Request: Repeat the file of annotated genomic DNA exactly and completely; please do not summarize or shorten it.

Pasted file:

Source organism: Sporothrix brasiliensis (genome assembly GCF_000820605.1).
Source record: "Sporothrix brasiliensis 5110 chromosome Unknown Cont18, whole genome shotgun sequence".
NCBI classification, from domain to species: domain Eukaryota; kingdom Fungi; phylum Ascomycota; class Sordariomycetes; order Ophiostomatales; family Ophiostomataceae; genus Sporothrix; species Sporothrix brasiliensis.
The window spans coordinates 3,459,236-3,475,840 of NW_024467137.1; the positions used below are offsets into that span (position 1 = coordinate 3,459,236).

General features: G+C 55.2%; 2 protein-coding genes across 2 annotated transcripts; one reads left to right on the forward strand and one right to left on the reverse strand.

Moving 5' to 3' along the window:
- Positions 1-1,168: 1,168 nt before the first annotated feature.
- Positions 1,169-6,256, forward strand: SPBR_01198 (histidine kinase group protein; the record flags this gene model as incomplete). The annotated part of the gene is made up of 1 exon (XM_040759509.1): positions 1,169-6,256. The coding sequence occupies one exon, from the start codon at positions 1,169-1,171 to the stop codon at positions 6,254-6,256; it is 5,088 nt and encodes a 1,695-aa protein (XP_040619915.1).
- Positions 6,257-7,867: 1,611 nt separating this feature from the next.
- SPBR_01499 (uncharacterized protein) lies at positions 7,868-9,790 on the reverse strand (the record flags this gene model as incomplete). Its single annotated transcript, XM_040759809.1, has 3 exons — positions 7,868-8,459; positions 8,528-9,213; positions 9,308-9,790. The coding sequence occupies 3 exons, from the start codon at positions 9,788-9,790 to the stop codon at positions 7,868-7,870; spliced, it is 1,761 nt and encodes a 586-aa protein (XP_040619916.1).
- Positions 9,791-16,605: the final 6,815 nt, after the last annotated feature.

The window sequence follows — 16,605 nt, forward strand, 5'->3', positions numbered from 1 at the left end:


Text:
Source organism: Sporothrix brasiliensis (genome assembly GCF_000820605.1).
Source record: "Sporothrix brasiliensis 5110 chromosome Unknown Cont18, whole genome shotgun sequence".
NCBI classification, from domain to species: domain Eukaryota; kingdom Fungi; phylum Ascomycota; class Sordariomycetes; order Ophiostomatales; family Ophiostomataceae; genus Sporothrix; species Sporothrix brasiliensis.
The window spans coordinates 3,459,236-3,475,840 of NW_024467137.1; the positions used below are offsets into that span (position 1 = coordinate 3,459,236).

General features: G+C 55.2%; 2 protein-coding genes across 2 annotated transcripts; one reads left to right on the forward strand and one right to left on the reverse strand.

Moving 5' to 3' along the window:
- Positions 1-1,168: 1,168 nt before the first annotated feature.
- Positions 1,169-6,256, forward strand: SPBR_01198 (histidine kinase group protein; the record flags this gene model as incomplete). The annotated part of the gene is made up of 1 exon (XM_040759509.1): positions 1,169-6,256. The coding sequence occupies one exon, from the start codon at positions 1,169-1,171 to the stop codon at positions 6,254-6,256; it is 5,088 nt and encodes a 1,695-aa protein (XP_040619915.1).
- Positions 6,257-7,867: 1,611 nt separating this feature from the next.
- SPBR_01499 (uncharacterized protein) lies at positions 7,868-9,790 on the reverse strand (the record flags this gene model as incomplete). Its single annotated transcript, XM_040759809.1, has 3 exons — positions 7,868-8,459; positions 8,528-9,213; positions 9,308-9,790. The coding sequence occupies 3 exons, from the start codon at positions 9,788-9,790 to the stop codon at positions 7,868-7,870; spliced, it is 1,761 nt and encodes a 586-aa protein (XP_040619916.1).
- Positions 9,791-16,605: the final 6,815 nt, after the last annotated feature.

The window sequence follows — 16,605 nt, forward strand, 5'->3', positions numbered from 1 at the left end: